The Australian Institute of Sport CEO has announced he will stand down from the role in the new year.
Following a successful Tokyo Olympic and Paralympic campaign, the Australian Institute of Sport (AIS) CEO Peter Conde has announced he will step down from the role.
Conde joined the AIS in 2017, following a period with Australian Sailing which included the London 2012 and Rio 2016 Olympic campaigns.
Australian Sports Commission Chair Josephine Sukkar AM thanked Conde for his work in the evolution of Australia’s high performance sport system.
“Peter has led the AIS brilliantly in his four years at the helm, creating an environment that has allowed our high performance athletes to deliver at their best,” Sukkar said.
“His stewardship of the Australian high performance sporting system culminated in the outstanding performances we saw from our Australian Olympic and Paralympic teams in Tokyo.”
Australia’s Olympic campaign yielded 46 medals, and a record-equalling 17 gold and the Paralympic haul totalled 80 medals, with 21 gold.
Commonwealth Games Australia’s alumni continued to demonstrate the importance of the Commonwealth Games as a pathway to Olympic and Paralympic success.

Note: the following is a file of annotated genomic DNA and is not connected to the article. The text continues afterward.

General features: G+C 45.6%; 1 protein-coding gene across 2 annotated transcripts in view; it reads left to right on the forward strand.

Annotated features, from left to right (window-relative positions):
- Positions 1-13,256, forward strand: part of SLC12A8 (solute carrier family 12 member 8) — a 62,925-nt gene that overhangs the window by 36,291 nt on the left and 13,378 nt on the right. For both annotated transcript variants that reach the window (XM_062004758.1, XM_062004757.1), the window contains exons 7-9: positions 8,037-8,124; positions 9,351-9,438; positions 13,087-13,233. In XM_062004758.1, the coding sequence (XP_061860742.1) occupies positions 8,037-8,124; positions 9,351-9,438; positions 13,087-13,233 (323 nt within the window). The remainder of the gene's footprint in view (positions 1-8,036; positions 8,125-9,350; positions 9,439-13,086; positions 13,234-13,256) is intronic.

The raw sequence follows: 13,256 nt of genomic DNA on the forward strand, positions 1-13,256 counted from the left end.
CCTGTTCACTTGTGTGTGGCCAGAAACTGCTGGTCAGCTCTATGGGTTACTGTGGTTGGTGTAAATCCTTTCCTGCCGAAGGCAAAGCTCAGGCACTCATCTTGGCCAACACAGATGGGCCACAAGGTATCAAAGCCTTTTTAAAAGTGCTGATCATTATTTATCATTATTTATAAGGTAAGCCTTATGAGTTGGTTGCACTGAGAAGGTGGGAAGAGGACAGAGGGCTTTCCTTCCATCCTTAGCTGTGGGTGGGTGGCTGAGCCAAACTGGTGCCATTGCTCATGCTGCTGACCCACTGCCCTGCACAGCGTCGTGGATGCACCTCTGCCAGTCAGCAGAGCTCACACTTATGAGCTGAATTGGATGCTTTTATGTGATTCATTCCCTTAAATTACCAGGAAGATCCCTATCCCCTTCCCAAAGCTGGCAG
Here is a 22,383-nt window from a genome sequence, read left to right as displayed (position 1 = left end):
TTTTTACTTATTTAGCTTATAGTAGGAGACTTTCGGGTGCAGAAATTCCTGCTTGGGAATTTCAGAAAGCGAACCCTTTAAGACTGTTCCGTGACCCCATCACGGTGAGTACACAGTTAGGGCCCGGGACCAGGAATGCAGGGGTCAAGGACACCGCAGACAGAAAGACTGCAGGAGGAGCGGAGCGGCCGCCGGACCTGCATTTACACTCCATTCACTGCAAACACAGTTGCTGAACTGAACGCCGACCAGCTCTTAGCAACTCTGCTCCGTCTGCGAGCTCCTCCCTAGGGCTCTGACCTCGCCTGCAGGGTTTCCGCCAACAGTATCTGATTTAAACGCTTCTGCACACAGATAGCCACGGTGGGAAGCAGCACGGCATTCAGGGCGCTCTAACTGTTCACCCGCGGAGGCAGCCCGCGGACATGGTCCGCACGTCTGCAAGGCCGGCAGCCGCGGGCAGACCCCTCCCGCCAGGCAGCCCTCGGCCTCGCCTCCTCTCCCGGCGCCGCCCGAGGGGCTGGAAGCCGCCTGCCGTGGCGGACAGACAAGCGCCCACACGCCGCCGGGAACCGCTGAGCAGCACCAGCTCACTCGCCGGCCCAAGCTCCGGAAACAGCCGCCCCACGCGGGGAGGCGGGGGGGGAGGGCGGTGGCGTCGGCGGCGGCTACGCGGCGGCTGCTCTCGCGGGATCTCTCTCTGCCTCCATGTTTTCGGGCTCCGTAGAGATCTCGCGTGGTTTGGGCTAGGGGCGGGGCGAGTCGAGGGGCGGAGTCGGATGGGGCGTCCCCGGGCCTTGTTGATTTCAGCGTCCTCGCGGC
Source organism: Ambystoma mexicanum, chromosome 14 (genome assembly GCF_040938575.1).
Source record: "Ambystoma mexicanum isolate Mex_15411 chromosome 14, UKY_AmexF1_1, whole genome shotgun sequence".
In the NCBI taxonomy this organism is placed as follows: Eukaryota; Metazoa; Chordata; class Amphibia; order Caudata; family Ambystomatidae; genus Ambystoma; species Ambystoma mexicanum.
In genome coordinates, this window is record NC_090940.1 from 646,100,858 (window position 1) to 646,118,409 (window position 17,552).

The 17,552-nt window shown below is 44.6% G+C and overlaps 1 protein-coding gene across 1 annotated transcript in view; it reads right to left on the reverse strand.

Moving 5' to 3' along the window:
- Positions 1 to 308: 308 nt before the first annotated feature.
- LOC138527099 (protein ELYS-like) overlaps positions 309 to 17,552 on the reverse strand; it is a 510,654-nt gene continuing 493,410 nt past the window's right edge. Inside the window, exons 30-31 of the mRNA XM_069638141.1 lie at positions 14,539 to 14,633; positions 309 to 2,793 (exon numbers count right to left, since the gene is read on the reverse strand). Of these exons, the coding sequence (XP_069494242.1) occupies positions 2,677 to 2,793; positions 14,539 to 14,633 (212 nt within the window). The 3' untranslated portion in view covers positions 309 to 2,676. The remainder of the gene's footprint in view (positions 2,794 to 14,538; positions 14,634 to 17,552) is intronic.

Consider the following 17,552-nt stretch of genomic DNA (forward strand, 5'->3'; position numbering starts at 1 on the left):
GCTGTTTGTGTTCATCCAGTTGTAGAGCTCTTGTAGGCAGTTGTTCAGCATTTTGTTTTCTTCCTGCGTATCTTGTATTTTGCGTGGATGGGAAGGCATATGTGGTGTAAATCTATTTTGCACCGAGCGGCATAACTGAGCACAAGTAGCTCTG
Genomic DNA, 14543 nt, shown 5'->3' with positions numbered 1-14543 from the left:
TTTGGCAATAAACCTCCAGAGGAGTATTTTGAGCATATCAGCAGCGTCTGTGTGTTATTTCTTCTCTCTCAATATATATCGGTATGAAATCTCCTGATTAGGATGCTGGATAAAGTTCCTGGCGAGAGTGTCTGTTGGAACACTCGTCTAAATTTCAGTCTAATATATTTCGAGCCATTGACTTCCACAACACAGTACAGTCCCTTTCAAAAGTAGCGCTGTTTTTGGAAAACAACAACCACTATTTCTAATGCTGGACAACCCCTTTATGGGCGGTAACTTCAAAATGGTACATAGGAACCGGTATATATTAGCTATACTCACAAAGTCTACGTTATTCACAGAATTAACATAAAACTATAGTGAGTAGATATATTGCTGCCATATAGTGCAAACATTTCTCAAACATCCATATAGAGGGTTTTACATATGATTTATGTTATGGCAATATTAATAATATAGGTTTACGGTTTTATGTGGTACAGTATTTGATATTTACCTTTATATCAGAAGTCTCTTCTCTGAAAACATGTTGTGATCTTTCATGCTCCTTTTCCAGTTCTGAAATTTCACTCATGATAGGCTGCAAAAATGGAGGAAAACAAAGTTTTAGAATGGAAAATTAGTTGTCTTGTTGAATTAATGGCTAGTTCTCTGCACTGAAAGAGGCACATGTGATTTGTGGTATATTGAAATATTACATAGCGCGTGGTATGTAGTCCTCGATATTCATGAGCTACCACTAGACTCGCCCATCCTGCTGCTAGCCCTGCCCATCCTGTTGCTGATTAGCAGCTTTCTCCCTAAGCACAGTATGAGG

Alumni members numbered 152 at the Olympics and 28 at the Paralympics.
At the Olympics, 41 Commonwealth Games Australia alumni members captured 28 medals, including over half the gold medal tally with nine podium topping performances.
At the Paralympics, 28 Commonwealth Games Australia alumni won 23 medals.
Commonwealth Games Australia CEO Craig Phillips AM thanked Conde for his leadership of the AIS over the past four years.
“The Tokyo Olympic and Paralympic campaigns were the most difficult and disrupted in Games history and the Australian performances were remarkable. All Australians were invigorated by their efforts,” Phillips said.
“The National High Performance Sport Strategy was adopted under Peter’s stewardship.
“This Strategy, which was endorsed by the Federal, State and Territory Governments in 2019, recognised the importance of Olympic, Paralympic and Commonwealth Games performances.
“Implicit in the Strategy is the support of the national high-performance system for CGA, the AOC and PA’s member sports and their athletes.
“The decision of the Federal Government and Australian Sports Commission to provide certainty of funding for two years during a time of COVID uncertainty was critical to National Sports Organisations. It was welcomed by CGA’s 21 member sports preparing athletes for Birmingham 2022.”
During Conde’s tenure, a range of athlete pathway, wellbeing and support initiatives have also been introduced.
These initiatives include the successful collaboration between Commonwealth Games Australia and the AIS with the Sideline Champions athlete and family support initiative at the Gold Coast Commonwealth Games.
The AIS’s support for the Sideline Champions program demonstrated its understanding that the ‘significant others’ of athletes played a critical role in their performance.